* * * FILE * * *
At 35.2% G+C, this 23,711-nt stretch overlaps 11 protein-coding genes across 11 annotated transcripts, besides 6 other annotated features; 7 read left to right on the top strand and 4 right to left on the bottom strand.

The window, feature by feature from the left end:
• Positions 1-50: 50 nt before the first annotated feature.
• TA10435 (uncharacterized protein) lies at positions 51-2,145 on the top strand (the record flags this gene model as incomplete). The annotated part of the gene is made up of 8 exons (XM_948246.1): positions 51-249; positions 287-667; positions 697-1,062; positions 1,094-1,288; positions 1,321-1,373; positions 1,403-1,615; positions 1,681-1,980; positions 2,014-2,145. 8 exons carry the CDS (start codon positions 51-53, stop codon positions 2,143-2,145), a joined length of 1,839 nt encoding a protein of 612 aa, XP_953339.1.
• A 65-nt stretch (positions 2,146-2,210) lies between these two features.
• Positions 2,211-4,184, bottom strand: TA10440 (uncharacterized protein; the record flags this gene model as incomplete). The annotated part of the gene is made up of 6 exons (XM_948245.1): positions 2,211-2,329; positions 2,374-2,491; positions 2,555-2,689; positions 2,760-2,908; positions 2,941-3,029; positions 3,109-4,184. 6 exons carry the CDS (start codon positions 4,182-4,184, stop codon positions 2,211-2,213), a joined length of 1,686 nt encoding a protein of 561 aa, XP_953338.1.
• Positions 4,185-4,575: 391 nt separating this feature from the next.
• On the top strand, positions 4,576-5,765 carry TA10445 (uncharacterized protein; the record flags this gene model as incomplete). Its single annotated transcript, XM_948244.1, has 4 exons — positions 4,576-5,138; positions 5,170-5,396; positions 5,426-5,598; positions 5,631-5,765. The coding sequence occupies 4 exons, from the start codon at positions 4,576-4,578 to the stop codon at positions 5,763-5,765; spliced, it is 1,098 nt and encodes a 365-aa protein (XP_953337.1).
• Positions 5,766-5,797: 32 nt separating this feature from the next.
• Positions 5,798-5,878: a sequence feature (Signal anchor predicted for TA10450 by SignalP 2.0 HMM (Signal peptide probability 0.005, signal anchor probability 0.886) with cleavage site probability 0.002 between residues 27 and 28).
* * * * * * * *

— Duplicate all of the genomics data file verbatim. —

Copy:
At 35.2% G+C, this 23,711-nt stretch overlaps 11 protein-coding genes across 11 annotated transcripts, besides 6 other annotated features; 7 read left to right on the top strand and 4 right to left on the bottom strand.

The window, feature by feature from the left end:
• Positions 1-50: 50 nt before the first annotated feature.
• TA10435 (uncharacterized protein) lies at positions 51-2,145 on the top strand (the record flags this gene model as incomplete). The annotated part of the gene is made up of 8 exons (XM_948246.1): positions 51-249; positions 287-667; positions 697-1,062; positions 1,094-1,288; positions 1,321-1,373; positions 1,403-1,615; positions 1,681-1,980; positions 2,014-2,145. 8 exons carry the CDS (start codon positions 51-53, stop codon positions 2,143-2,145), a joined length of 1,839 nt encoding a protein of 612 aa, XP_953339.1.
• A 65-nt stretch (positions 2,146-2,210) lies between these two features.
• Positions 2,211-4,184, bottom strand: TA10440 (uncharacterized protein; the record flags this gene model as incomplete). The annotated part of the gene is made up of 6 exons (XM_948245.1): positions 2,211-2,329; positions 2,374-2,491; positions 2,555-2,689; positions 2,760-2,908; positions 2,941-3,029; positions 3,109-4,184. 6 exons carry the CDS (start codon positions 4,182-4,184, stop codon positions 2,211-2,213), a joined length of 1,686 nt encoding a protein of 561 aa, XP_953338.1.
• Positions 4,185-4,575: 391 nt separating this feature from the next.
• On the top strand, positions 4,576-5,765 carry TA10445 (uncharacterized protein; the record flags this gene model as incomplete). Its single annotated transcript, XM_948244.1, has 4 exons — positions 4,576-5,138; positions 5,170-5,396; positions 5,426-5,598; positions 5,631-5,765. The coding sequence occupies 4 exons, from the start codon at positions 4,576-4,578 to the stop codon at positions 5,763-5,765; spliced, it is 1,098 nt and encodes a 365-aa protein (XP_953337.1).
• Positions 5,766-5,797: 32 nt separating this feature from the next.
• Positions 5,798-5,878: a sequence feature (Signal anchor predicted for TA10450 by SignalP 2.0 HMM (Signal peptide probability 0.005, signal anchor probability 0.886) with cleavage site probability 0.002 between residues 27 and 28).